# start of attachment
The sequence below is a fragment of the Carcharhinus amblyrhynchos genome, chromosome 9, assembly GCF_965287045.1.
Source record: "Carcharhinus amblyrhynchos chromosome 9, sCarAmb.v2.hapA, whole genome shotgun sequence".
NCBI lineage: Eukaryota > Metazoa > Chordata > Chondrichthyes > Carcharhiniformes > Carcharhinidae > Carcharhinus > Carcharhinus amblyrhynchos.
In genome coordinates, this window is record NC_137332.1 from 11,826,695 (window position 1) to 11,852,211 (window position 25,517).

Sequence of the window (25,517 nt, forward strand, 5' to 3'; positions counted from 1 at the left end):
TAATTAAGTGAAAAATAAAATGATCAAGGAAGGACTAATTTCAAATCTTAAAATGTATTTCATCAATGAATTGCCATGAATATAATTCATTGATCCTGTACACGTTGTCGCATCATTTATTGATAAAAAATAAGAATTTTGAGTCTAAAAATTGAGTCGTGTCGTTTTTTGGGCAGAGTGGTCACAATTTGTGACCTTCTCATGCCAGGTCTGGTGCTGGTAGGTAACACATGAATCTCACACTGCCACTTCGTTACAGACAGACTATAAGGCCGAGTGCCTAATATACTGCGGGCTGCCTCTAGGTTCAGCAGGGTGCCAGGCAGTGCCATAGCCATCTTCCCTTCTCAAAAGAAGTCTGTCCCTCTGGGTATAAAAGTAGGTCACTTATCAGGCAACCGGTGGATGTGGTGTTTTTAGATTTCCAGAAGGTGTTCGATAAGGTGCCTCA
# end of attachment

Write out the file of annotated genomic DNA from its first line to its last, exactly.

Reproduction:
The sequence below is a fragment of the Carcharhinus amblyrhynchos genome, chromosome 9, assembly GCF_965287045.1.
Source record: "Carcharhinus amblyrhynchos chromosome 9, sCarAmb.v2.hapA, whole genome shotgun sequence".
NCBI lineage: Eukaryota > Metazoa > Chordata > Chondrichthyes > Carcharhiniformes > Carcharhinidae > Carcharhinus > Carcharhinus amblyrhynchos.
In genome coordinates, this window is record NC_137332.1 from 11,826,695 (window position 1) to 11,852,211 (window position 25,517).

Sequence of the window (25,517 nt, forward strand, 5' to 3'; positions counted from 1 at the left end):
TAATTAAGTGAAAAATAAAATGATCAAGGAAGGACTAATTTCAAATCTTAAAATGTATTTCATCAATGAATTGCCATGAATATAATTCATTGATCCTGTACACGTTGTCGCATCATTTATTGATAAAAAATAAGAATTTTGAGTCTAAAAATTGAGTCGTGTCGTTTTTTGGGCAGAGTGGTCACAATTTGTGACCTTCTCATGCCAGGTCTGGTGCTGGTAGGTAACACATGAATCTCACACTGCCACTTCGTTACAGACAGACTATAAGGCCGAGTGCCTAATATACTGCGGGCTGCCTCTAGGTTCAGCAGGGTGCCAGGCAGTGCCATAGCCATCTTCCCTTCTCAAAAGAAGTCTGTCCCTCTGGGTATAAAAGTAGGTCACTTATCAGGCAACCGGTGGATGTGGTGTTTTTAGATTTCCAGAAGGTGTTCGATAAGGTGCCTCA